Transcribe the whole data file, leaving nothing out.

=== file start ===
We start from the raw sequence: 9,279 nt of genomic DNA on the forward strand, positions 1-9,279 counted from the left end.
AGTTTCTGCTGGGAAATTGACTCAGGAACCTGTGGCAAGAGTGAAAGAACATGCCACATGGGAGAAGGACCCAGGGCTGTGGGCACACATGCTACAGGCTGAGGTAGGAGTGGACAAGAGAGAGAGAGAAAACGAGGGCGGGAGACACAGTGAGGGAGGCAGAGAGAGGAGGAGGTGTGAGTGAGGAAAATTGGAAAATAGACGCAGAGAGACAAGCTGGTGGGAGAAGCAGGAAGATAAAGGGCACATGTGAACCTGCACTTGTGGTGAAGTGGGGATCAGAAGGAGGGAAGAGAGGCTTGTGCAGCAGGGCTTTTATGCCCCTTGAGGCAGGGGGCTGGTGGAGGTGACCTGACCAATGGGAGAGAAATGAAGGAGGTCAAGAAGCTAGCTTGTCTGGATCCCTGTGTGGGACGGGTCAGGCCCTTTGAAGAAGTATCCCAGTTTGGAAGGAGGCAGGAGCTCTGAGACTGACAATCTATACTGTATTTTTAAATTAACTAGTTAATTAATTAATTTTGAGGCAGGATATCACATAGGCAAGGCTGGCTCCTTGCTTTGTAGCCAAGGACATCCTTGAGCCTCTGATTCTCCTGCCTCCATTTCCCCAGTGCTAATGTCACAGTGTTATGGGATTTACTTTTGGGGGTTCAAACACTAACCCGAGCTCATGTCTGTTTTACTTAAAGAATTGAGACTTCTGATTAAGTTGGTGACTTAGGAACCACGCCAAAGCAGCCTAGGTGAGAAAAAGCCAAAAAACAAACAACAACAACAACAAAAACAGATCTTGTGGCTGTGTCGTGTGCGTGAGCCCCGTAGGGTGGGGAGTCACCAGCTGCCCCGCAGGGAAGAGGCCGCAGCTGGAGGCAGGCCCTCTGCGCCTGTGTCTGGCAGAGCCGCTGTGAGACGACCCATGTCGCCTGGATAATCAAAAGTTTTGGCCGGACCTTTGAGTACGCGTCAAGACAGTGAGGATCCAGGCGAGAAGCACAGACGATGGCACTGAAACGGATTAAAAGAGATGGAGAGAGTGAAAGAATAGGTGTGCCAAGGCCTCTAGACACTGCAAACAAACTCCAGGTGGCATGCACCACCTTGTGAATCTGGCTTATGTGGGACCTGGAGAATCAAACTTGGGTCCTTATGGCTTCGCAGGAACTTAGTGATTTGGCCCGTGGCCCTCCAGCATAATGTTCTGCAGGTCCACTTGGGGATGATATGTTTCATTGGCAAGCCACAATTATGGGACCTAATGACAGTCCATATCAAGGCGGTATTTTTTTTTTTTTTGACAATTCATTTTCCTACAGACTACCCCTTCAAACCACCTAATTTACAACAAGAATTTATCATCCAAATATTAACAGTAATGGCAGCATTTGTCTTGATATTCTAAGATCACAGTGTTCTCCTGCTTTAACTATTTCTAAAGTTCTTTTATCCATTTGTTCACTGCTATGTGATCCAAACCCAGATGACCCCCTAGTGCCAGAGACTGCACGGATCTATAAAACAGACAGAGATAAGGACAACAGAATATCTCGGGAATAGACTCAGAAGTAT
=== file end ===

We start from the raw sequence: 9,279 nt of genomic DNA on the forward strand, positions 1-9,279 counted from the left end.
AGTTTCTGCTGGGAAATTGACTCAGGAACCTGTGGCAAGAGTGAAAGAACATGCCACATGGGAGAAGGACCCAGGGCTGTGGGCACACATGCTACAGGCTGAGGTAGGAGTGGACAAGAGAGAGAGAGAAAACGAGGGCGGGAGACACAGTGAGGGAGGCAGAGAGAGGAGGAGGTGTGAGTGAGGAAAATTGGAAAATAGACGCAGAGAGACAAGCTGGTGGGAGAAGCAGGAAGATAAAGGGCACATGTGAACCTGCACTTGTGGTGAAGTGGGGATCAGAAGGAGGGAAGAGAGGCTTGTGCAGCAGGGCTTTTATGCCCCTTGAGGCAGGGGGCTGGTGGAGGTGACCTGACCAATGGGAGAGAAATGAAGGAGGTCAAGAAGCTAGCTTGTCTGGATCCCTGTGTGGGACGGGTCAGGCCCTTTGAAGAAGTATCCCAGTTTGGAAGGAGGCAGGAGCTCTGAGACTGACAATCTATACTGTATTTTTAAATTAACTAGTTAATTAATTAATTTTGAGGCAGGATATCACATAGGCAAGGCTGGCTCCTTGCTTTGTAGCCAAGGACATCCTTGAGCCTCTGATTCTCCTGCCTCCATTTCCCCAGTGCTAATGTCACAGTGTTATGGGATTTACTTTTGGGGGTTCAAACACTAACCCGAGCTCATGTCTGTTTTACTTAAAGAATTGAGACTTCTGATTAAGTTGGTGACTTAGGAACCACGCCAAAGCAGCCTAGGTGAGAAAAAGCCAAAAAACAAACAACAACAACAACAAAAACAGATCTTGTGGCTGTGTCGTGTGCGTGAGCCCCGTAGGGTGGGGAGTCACCAGCTGCCCCGCAGGGAAGAGGCCGCAGCTGGAGGCAGGCCCTCTGCGCCTGTGTCTGGCAGAGCCGCTGTGAGACGACCCATGTCGCCTGGATAATCAAAAGTTTTGGCCGGACCTTTGAGTACGCGTCAAGACAGTGAGGATCCAGGCGAGAAGCACAGACGATGGCACTGAAACGGATTAAAAGAGATGGAGAGAGTGAAAGAATAGGTGTGCCAAGGCCTCTAGACACTGCAAACAAACTCCAGGTGGCATGCACCACCTTGTGAATCTGGCTTATGTGGGACCTGGAGAATCAAACTTGGGTCCTTATGGCTTCGCAGGAACTTAGTGATTTGGCCCGTGGCCCTCCAGCATAATGTTCTGCAGGTCCACTTGGGGATGATATGTTTCATTGGCAAGCCACAATTATGGGACCTAATGACAGTCCATATCAAGGCGGTATTTTTTTTTTTTTTGACAATTCATTTTCCTACAGACTACCCCTTCAAACCACCTAATTTACAACAAGAATTTATCATCCAAATATTAACAGTAATGGCAGCATTTGTCTTGATATTCTAAGATCACAGTGTTCTCCTGCTTTAACTATTTCTAAAGTTCTTTTATCCATTTGTTCACTGCTATGTGATCCAAACCCAGATGACCCCCTAGTGCCAGAGACTGCACGGATCTATAAAACAGACAGAGATAAGGACAACAGAATATCTCGGGAATAGACTCAGAAGTAT